Alfred in Winter
Bill Carpenter’s work has been accepted by journals such as The Copperfield Review, Sewanee Theological Review and The Heroic Age, among others. This passage is an excerpt from a long sequence of poems depicting King Alfred’s struggle with the Danes in 878. Bill lives in Minneapolis where he works on his writing before going downtown to practice law. He grew up in Fort Worth and is still impressed by the Minnesota winter.
As shadows lengthened (later every day
according to our Father’s providence),
a sharp dampness nettled Alfred’s nostrils.
They stopped. The merlin stooped on a lone stonechat,
riding the birdling earthward, pierced and stunned.
Beornwulf ran to meet them where they fell
and pounced upon both predator and prey.
They found a shepherd’s shelter stocked with wood,
a spare spindle idle on the floor,
and as the seed of Ingeld laid the tinder
the smothered sun slipped underneath the cloud
and set the rumpled countryside on fire.
The travelers eyed the flaming streaks of snow,
the burning turf, and the far smoldering hills
and Alfred said a prayer to praise the Lord’s
mercy in serving up a Shrovetide feast.
They crossed themselves and plucked and cleaned the fowls
and roasted them attentively on sticks.
That night they fell asleep, not satisfied,
but on the upward slope from desolation.
Like the Greek giant who regained his strength
from the earth’s breast, the king sucked his from heaven.
All night he sensed the fullness of the air
until the dawn unveiled a pregnant dream.
He stood atop a saddleback amid
thick snowflakes whipping and whirling in faint light.
Beside him and behind him stood, in force,
unmoving under the biting, blinding flaws,
the silent mass of the West Saxon host.
Congealed in the twinkling of an eye,
he saw Athelnoth knotting his helmet,
Athelheah touching the edge of his sword,
his guardsmen (some of whom he knew were gone)
gazing ahead, adjusting layered shields,
or breaking icy scales from their brows.
The West Saxon levies stood behind them
immobilized by our Redeemer’s will
like the crushed bands a sudden snowstorm caught
fleeing the consul’s wrath into the mountains
after the ugly fight at Asculum —
men rigidly at rest on stumps or stones
or leaning on their spears, eyes wide with fear.
When Alfred woke, the dream fresh in his mind,
he knew he’d lost all that was precious to him,
his lady, children, servants, friends, and crown.
He didn’t know how he could bear such sorrow,
though truth be told, it was our common fate.
For all flesh perished. Only Spirit lived.
He heard the morning’s muffled soundlessness
then blinked at the low doorway filled with light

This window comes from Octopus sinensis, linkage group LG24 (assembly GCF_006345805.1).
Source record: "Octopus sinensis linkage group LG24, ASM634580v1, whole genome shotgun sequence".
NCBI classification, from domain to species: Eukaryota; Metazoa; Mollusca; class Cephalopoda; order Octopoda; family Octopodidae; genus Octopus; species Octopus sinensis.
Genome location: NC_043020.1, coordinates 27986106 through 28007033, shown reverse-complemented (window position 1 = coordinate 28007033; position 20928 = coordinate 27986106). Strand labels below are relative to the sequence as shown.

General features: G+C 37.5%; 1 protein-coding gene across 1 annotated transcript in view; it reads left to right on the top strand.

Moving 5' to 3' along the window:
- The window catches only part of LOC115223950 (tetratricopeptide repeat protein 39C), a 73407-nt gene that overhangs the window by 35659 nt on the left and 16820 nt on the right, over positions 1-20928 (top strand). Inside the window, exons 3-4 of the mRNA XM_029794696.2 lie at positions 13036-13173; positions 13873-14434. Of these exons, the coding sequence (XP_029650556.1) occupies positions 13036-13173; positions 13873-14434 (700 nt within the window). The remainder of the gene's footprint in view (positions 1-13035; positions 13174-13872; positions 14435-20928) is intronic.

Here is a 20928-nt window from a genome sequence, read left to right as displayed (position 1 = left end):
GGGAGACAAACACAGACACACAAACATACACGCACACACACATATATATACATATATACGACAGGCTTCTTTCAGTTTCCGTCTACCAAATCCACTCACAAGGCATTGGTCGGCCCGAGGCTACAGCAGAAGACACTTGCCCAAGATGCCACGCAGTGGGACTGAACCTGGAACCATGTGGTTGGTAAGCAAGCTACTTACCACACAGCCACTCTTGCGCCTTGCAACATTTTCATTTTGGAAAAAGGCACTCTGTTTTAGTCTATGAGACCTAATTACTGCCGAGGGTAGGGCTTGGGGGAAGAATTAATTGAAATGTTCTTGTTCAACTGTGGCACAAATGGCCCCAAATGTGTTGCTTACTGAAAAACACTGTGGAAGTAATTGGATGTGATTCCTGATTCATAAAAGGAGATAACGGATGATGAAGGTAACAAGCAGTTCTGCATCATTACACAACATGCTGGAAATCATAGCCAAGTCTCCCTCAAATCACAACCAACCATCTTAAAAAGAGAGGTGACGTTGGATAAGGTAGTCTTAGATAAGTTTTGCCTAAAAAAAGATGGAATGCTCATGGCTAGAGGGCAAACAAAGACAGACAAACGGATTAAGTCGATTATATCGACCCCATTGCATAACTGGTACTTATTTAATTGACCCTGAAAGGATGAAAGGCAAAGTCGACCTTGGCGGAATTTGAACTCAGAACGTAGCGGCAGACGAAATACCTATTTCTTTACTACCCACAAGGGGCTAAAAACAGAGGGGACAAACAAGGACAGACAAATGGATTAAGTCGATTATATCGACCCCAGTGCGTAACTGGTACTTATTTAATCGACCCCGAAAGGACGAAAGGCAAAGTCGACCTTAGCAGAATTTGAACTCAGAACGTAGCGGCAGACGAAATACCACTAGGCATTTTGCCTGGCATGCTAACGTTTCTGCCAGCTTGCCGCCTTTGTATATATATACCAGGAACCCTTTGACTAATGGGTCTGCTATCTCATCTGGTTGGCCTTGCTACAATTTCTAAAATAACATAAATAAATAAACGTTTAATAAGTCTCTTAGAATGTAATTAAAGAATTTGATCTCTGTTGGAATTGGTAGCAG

or rather at the cloudless azure sky
presiding over a glaring, sparkling field
of pure, plump, unblemished, virginal snow.
Like heaven on earth it was, an earth of light,
the glory of the Lord made manifest.
He crossed himself and blessed the Thunderer
who’d sent the snow, the morning, and the sun;
he blessed the Word through whom he made each day;
and blessed the Holy Ghost, by which his glory
was rendered knowable to mortal minds.
The Lord, he saw, had sent the sign he’d sought,
a heading for his march from that day forward.
How many kings the King of Kings had summoned
to quiet lives of scholarship and prayer:
West Saxon Centwine, Ini, and Ceadwalla;
Mercian Athred and his nephew, Cenred;
East Saxon Offa; Ceolwulf of Northumbria,
to whom Bede dedicated his great history,
and Eadbert, the conqueror of Strathclyde;
and East Anglian Sigebert, a saint
who rode to war armed with only a wand.
All had exchanged their crowns for shaven polls,
their royal robes for rough monastic gowns,
while harsh Ceadwalla and law-giving Ini
had died beside the apostles’ tombs in Rome.
Now Alfred too would make his pilgrimage,
now that the fiends had stripped him of his power,
to end his days, the Most High permitting,
extolling him before great Peter’s throne.
“To Rome,” he said to staring Beornwulf,
emerging from beneath his salted cloak.
He exited the hut to gather wood,
wading down the slope to a buried grove,
for none who found that hut should die of chill
because the king had used up all the kindling.
Laboring eastwards into the sun they trudged
between blue-shadowed domes of shrubs and anthills,
the rebounding light basting them from all sides.
They turned south and followed a thawing rill
down where snowdrifts shrank and the stream broadened
reflectively, observed by stands of alders
and flocks of snowdrops, blotless as young nuns,
and birches, whose integuments were scarred
with ink-black, impenetrable spells.